Texas Among Top Beneficiaries of U.S. Tax Cut, Says Dallas Fed’s Southwest Economy
Latest issue also looks at gentrification in state’s big cities, financial firm cyberattacks and wait times at the U.S.–Mexico border
For Immediate Release: December 30, 2019
DALLAS—Texas is one of the top states in terms of tax stimulus received resulting from the Tax Cuts and Jobs Act of 2017, according to the Federal Reserve Bank of Dallas’ Southwest Economy.
“Early estimates suggest that Texas received a tax break equivalent to about 1.0 percent of its gross domestic product,” writes Anil Kumar in “Texas Sees Job, Output Gains from 2018 U.S. Tax Cut.”
Texas realized a tax cut of almost $1,400 per tax-filing household in 2018 relative to 2017, compared to about $1,000 per household elsewhere in the U.S., according to Kumar’s analysis using the National Bureau of Economic Research’s “Taxsim model,” a way to simulate tax liabilities. In addition, the law likely played an important role in the state’s stronger 2018 job growth relative to the nation.
“Lower income taxes have a positive impact on the economy in the short run by generally boosting consumer spending on the demand side and by increasing labor force participation, hours worked, saving and investment on the supply side,” Kumar writes.
In “Gentrification Transforming Neighborhoods in Big Texas Cities,” Yichen Su analyzes the impact of gentrification in Houston, Dallas, San Antonio and Austin.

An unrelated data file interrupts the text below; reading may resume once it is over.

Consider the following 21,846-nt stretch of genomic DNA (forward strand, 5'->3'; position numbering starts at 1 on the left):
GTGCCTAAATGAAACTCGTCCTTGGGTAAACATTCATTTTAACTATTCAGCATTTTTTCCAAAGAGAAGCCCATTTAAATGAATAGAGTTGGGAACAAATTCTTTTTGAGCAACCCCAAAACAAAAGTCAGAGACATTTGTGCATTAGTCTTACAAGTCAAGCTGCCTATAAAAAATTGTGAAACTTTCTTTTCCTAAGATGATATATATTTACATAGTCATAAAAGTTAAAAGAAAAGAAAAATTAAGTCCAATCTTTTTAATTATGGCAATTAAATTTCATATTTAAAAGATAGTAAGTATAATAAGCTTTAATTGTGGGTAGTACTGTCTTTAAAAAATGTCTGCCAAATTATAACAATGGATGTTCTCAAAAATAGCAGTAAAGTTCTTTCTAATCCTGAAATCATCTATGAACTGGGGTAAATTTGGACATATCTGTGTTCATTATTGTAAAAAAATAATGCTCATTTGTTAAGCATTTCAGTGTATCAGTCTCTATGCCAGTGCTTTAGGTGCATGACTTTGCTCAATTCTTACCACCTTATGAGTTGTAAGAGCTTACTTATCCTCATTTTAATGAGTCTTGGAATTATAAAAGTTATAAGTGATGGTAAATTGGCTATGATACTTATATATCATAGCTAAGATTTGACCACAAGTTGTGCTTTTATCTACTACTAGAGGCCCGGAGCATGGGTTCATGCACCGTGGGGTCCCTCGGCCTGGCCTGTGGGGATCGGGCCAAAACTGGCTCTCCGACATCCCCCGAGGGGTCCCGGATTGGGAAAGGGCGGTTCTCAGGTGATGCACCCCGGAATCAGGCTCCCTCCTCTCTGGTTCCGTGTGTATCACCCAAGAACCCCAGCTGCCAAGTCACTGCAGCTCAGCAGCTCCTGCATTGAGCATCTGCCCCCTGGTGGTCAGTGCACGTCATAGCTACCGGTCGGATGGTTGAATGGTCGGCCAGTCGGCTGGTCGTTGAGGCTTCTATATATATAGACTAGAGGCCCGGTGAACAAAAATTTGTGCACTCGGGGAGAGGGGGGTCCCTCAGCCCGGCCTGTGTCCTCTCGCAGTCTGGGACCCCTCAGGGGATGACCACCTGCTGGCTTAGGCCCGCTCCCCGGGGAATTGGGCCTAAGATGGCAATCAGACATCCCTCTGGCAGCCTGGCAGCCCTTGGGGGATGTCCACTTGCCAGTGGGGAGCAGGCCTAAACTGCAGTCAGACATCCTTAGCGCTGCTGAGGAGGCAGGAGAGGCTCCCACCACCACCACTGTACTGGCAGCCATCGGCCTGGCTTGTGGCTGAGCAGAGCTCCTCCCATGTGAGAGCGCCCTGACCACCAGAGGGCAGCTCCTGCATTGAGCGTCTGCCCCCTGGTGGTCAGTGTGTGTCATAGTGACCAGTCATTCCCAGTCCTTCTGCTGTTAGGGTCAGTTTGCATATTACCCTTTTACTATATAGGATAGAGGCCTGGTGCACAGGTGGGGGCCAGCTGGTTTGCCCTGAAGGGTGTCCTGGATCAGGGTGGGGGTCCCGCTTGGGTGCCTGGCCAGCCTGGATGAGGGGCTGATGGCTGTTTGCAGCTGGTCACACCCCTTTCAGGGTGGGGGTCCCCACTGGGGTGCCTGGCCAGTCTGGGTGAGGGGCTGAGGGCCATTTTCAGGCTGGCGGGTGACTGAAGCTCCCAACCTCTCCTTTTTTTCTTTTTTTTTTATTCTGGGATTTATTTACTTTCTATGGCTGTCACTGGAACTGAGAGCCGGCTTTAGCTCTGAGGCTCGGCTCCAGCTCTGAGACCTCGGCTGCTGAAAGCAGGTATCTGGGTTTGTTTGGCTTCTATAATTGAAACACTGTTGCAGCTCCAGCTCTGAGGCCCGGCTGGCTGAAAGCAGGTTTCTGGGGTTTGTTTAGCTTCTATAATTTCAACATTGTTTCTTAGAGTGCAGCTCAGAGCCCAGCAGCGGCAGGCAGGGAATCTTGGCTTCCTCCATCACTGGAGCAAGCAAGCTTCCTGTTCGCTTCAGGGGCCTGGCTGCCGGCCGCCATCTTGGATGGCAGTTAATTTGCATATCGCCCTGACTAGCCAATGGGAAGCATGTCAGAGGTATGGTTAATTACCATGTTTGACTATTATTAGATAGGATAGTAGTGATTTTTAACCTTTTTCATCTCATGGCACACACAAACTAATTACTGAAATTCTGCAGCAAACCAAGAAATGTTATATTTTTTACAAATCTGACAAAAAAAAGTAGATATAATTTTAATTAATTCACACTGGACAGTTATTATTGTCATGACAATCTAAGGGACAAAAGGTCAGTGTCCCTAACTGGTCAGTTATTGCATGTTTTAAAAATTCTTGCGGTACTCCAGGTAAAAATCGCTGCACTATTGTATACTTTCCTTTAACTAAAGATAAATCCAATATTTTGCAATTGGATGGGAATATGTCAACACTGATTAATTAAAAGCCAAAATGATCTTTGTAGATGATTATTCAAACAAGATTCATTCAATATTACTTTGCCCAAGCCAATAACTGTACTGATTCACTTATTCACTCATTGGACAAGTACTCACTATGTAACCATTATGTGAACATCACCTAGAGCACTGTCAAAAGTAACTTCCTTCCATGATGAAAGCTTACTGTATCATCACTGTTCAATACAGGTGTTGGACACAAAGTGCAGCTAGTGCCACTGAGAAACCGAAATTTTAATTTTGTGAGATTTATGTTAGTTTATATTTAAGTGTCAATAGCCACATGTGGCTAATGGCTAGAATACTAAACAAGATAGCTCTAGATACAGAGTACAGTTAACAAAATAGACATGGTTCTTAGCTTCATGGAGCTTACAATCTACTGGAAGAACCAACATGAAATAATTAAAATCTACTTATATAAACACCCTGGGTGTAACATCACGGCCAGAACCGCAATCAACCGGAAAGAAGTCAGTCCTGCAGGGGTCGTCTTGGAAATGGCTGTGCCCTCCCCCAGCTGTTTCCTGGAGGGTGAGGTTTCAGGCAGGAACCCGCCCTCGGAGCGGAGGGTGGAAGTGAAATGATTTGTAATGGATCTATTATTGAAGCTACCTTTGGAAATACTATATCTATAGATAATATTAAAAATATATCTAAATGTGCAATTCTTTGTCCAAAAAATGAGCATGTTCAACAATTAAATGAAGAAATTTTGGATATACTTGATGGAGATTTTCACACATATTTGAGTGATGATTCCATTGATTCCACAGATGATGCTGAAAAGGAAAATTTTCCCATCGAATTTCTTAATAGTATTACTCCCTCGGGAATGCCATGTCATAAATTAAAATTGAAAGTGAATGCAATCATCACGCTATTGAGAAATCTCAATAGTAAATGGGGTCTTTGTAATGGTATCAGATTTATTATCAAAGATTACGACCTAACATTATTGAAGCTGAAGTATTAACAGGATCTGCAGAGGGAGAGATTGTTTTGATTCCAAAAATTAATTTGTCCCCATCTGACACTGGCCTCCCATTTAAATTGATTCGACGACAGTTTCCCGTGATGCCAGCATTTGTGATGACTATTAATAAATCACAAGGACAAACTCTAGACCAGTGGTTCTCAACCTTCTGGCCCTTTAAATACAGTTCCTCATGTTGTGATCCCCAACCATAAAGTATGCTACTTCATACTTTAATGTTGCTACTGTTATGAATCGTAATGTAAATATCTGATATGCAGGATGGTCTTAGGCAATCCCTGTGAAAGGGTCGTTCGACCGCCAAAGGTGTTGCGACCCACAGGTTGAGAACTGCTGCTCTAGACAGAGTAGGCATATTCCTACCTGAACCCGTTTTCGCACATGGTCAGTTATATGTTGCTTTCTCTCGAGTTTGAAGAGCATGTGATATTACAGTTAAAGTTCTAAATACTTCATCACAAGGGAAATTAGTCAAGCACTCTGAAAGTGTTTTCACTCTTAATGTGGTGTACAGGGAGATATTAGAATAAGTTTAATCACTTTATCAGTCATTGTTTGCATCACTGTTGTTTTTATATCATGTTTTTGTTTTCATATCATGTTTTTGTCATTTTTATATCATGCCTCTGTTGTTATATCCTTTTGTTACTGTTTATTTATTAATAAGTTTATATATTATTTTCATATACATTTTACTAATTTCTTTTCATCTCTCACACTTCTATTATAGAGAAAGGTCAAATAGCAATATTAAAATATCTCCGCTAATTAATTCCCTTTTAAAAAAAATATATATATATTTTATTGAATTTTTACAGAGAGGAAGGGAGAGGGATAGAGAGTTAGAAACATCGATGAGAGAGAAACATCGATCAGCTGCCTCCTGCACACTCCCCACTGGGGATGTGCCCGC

Among the major Texas metros, Dallas and Houston saw the greatest increase in college-educated residents living within a three-mile radius of downtown in 2000–15. Meanwhile, Houston and Austin experienced the largest growth in median income in the city center, Su finds.
This influx of affluent residents is likely to continue transforming neighborhoods in the city core, according to Su.
“As more affluent residents move in, more economic opportunities will arise in central city neighborhoods, and amenities and quality of life will improve for local residents,” he writes. “That said, the increasing desirability of these neighborhoods will likely keep driving up housing costs and make central city living increasingly inaccessible to low-income households.”
In this issue’s “Spotlight” article, John Suek and Michael Perez examine the growing cybercrime threat facing banks in the Eleventh District. Southwest Economy also goes “On the Record” with Paula Gold-Williams, president and CEO of CPS Energy, who discusses new challenges facing public utilities. And the latest “Go Figure” infographic looks at the cost of longer wait times at the U.S.–Mexico border and their effect on commercial activities.
Federal Reserve Bank of Dallas
Phone: (214) 922-6748